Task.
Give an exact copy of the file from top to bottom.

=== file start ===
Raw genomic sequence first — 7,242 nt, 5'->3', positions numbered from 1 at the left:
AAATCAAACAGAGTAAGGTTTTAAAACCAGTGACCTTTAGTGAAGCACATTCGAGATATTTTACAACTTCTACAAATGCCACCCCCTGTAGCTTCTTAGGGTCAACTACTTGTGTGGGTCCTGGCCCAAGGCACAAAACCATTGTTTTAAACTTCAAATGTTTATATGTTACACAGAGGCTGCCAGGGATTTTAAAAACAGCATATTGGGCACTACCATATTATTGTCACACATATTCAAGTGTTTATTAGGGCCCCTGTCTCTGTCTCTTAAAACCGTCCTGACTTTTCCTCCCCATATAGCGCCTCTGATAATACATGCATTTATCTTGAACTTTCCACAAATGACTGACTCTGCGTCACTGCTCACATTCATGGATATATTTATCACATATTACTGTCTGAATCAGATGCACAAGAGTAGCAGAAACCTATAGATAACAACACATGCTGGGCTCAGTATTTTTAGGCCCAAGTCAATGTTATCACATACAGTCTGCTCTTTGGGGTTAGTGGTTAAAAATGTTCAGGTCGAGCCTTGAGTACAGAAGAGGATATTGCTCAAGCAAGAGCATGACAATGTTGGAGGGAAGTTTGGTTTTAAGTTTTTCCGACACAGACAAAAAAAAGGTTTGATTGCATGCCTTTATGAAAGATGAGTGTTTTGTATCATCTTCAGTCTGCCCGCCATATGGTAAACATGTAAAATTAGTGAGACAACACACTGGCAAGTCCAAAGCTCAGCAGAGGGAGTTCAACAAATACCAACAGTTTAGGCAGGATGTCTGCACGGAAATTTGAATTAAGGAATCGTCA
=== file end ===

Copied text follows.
Raw genomic sequence first — 7,242 nt, 5'->3', positions numbered from 1 at the left:
AAATCAAACAGAGTAAGGTTTTAAAACCAGTGACCTTTAGTGAAGCACATTCGAGATATTTTACAACTTCTACAAATGCCACCCCCTGTAGCTTCTTAGGGTCAACTACTTGTGTGGGTCCTGGCCCAAGGCACAAAACCATTGTTTTAAACTTCAAATGTTTATATGTTACACAGAGGCTGCCAGGGATTTTAAAAACAGCATATTGGGCACTACCATATTATTGTCACACATATTCAAGTGTTTATTAGGGCCCCTGTCTCTGTCTCTTAAAACCGTCCTGACTTTTCCTCCCCATATAGCGCCTCTGATAATACATGCATTTATCTTGAACTTTCCACAAATGACTGACTCTGCGTCACTGCTCACATTCATGGATATATTTATCACATATTACTGTCTGAATCAGATGCACAAGAGTAGCAGAAACCTATAGATAACAACACATGCTGGGCTCAGTATTTTTAGGCCCAAGTCAATGTTATCACATACAGTCTGCTCTTTGGGGTTAGTGGTTAAAAATGTTCAGGTCGAGCCTTGAGTACAGAAGAGGATATTGCTCAAGCAAGAGCATGACAATGTTGGAGGGAAGTTTGGTTTTAAGTTTTTCCGACACAGACAAAAAAAAGGTTTGATTGCATGCCTTTATGAAAGATGAGTGTTTTGTATCATCTTCAGTCTGCCCGCCATATGGTAAACATGTAAAATTAGTGAGACAACACACTGGCAAGTCCAAAGCTCAGCAGAGGGAGTTCAACAAATACCAACAGTTTAGGCAGGATGTCTGCACGGAAATTTGAATTAAGGAATCGTCA